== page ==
Imagine a city of 650,000 souls held hostage by grasping tyrants. Their unceasing demands for tribute drive hundreds of inhabitants from their family homes, fomenting bitterness and disorder. Quisling "tribunes of the people" watch from a distance. They tut-tut about the tragedy of it all but do nothing to stop it. Rome under the Barbarians? Central Asia under the Khans? No. Baltimore under its 2002 judicial consent decree on wastewater.

Think the "tyrant" metaphor is over the top? In May 2016, Baltimore's tax auction list was over 20,000 properties long. Hundreds of the tax liens are traceable to one cause: skyrocketing Baltimore water bills, a disaster caused in part by an alliance among the Environmental Protection Agency (EPA), the U.S. Department of Justice, Maryland's Department of the Environment (MDE), and the federal court that gaveled the 2002 wastewater decree into being.


In 2002, environmental bureaucrats and the court teamed up to force Baltimore residents to commit hundreds of millions of dollars they do not have to modernizing Baltimore's sewage and storm water systems. The city water department's 2015 annual report indicates that in just one year, capital outlays needed for this massive unfunded federal mandate exceeded $400 million, with the work barely half-done.

Stopping rivers of sewage in the streets is vital, and Baltimore's antiquated infrastructure must be replaced. But federal courts do not have authority to appropriate funds to pay for their own orders. Instead, Baltimore's poor, elderly and hourly wage-earners are footing the lion's share of the massive infrastructure repair bill from their nest eggs, pensions or paychecks.

Since 2002, Baltimore's stoic citizens have endured nothing less than an environmental state of siege by bureaucrats and judges that has destroyed families, small businesses and inner-city churches. Under the one-two punch of Martin O'Malley's "rain tax" (still collected in Baltimore), and higher water rates attributable to the federal wastewater decree, the city's most vulnerable residents live a shocking financial nightmare. Thousands of them have lost modest but hard-earned rowhouses or other dwellings because of it.

Few American cities are hurt more than Baltimore by environmental zeal and legislative sloth. What have Maryland's "tribunes of the people" in Congress done to help? Nothing. The latest installment of "nothing" came Sept. 15, when the U.S. Senate passed a water resources bill that protects Chesapeake Bay oysters but not Chesapeake Bay people crushed by Baltimore water rates. Maryland's U.S. Senator Ben Cardin took a victory lap anyway.

In fact, neither of Maryland's U.S. senators has broken a sweat to ease the burden of the 2002 judicial order on Baltimore residents. Their inaction is even more astonishing when we recall that one of them held the nation's purse strings in her hands for three years as Senate Appropriations Committee chair. Baltimore's water rate nightmare thus offers another example of Maryland's third-rate representation in Congress. The congressional record of failure to protect Maryland's most vulnerable people is inexcusable. But it is the Maryland norm.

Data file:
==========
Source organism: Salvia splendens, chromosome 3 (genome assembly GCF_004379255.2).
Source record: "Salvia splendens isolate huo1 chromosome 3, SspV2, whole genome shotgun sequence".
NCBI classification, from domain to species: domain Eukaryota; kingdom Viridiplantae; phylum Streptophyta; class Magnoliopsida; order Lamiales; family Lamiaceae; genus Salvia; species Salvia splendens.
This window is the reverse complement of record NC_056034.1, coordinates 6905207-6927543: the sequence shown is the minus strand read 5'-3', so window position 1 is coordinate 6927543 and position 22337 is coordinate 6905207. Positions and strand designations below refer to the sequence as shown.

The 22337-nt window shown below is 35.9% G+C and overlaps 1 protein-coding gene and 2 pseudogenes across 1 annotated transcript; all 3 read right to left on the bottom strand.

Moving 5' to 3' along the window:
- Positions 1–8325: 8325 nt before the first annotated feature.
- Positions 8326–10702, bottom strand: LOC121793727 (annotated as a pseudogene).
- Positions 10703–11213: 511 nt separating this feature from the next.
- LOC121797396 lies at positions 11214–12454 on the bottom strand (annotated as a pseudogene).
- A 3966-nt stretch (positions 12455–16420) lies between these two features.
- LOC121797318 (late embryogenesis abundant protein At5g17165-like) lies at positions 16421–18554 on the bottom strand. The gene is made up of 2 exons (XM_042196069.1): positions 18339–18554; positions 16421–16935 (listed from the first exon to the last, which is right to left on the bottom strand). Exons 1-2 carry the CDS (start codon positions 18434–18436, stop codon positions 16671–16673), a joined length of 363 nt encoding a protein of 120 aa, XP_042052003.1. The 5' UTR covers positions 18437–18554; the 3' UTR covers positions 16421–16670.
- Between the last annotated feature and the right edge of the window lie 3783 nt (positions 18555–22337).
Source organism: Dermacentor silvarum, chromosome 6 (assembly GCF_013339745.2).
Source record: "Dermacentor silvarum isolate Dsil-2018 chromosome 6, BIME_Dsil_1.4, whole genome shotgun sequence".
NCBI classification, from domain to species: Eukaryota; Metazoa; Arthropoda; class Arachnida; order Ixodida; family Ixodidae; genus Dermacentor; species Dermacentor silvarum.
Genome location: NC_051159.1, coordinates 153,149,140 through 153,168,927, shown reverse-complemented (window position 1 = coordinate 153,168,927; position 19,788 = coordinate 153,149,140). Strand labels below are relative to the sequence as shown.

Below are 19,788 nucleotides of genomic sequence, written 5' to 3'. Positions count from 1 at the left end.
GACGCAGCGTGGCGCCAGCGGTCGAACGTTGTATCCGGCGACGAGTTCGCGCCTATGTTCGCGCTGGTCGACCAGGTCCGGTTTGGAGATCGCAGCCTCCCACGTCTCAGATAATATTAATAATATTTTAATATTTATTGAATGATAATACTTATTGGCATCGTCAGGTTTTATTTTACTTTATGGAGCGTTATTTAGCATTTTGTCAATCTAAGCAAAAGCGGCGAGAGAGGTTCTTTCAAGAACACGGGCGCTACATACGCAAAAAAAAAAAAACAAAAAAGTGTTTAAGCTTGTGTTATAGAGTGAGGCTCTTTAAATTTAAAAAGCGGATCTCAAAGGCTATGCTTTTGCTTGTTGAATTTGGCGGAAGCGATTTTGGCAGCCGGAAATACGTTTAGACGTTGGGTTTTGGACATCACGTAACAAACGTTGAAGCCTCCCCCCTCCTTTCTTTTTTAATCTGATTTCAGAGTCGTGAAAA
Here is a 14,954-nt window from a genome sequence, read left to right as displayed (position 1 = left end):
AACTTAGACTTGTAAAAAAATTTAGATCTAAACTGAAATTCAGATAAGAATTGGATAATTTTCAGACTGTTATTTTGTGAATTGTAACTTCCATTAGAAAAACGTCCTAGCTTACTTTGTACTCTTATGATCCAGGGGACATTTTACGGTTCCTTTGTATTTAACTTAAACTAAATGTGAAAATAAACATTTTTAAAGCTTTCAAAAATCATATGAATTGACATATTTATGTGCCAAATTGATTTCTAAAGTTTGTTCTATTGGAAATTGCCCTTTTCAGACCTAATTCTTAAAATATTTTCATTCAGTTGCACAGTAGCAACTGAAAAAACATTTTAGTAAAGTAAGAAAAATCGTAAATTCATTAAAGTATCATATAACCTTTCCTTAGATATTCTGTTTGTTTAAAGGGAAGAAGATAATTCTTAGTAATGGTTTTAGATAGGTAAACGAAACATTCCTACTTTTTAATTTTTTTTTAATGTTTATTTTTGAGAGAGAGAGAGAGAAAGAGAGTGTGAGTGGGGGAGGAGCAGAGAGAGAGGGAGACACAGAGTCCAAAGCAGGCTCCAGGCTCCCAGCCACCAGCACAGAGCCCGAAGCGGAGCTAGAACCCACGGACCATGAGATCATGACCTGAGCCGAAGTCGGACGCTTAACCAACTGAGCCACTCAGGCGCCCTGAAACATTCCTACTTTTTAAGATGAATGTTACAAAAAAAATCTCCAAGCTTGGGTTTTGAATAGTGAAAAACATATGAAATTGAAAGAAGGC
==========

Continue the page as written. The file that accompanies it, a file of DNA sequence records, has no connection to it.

What would aggressive, dutiful Maryland members of Congress do? They would use all of the powerful legislative tools at their disposal to put significant federal money into Baltimore's storm water/sewage infrastructure. They would pull the EPA claws from Baltimore's throat. They would find a way to have Baltimore declared a water infrastructure disaster area. They would open, and if necessary create, doors to relief for Baltimore renters and homeowners facing out-of-sight water bills.

In November, Marylanders in Congress too timid to insist on national investment in Baltimore's wastewater infrastructure should be booted unceremoniously from office. The Port of Baltimore serves commerce across half the nation. National investment in the city is perfectly defensible.

In May, Baltimore's tax lien auction list was 92 pages long. A month later, bureaucrats and the court extended the judicial wastewater decree for 15 years, once again with no funding mechanism. In August, with a judicial revolver at its head, Baltimore's Board of Estimates authorized another major increase in city water and sewer rates. In September, the U.S. Senate passed a water resources bill that relieved none of the pressure on Baltimore. Thereafter, the president signed a continuing appropriations measure with the same defect.

Angry environmental activists complain about the pace of Baltimore's wastewater repairs. Many blame the city. But Maryland's congressional delegation hasn't moved a muscle to help, and thousands of city residents have lost their homes at tax sale in the bargain. Activists are angry at the wrong people.

Maryland's congressional delegation has gotten away with murder. At best, they introduce "fire and forget" decoy water measures with no co-sponsors, no hearings and no prospects for passage. But like Senator Cardin, they congratulate themselves anyway. For the continuing nightmare visited upon Baltimore by the federal wastewater decree, Maryland legislators with a shred of integrity would hide their faces in shame instead.

Richard J. Douglas (Twitter: @richardjdouglas, an attorney in Prince George's County) was a water bill mediator in Baltimore City for nearly two years. He ran for the U.S. Senate in Maryland in 2012 and 2016.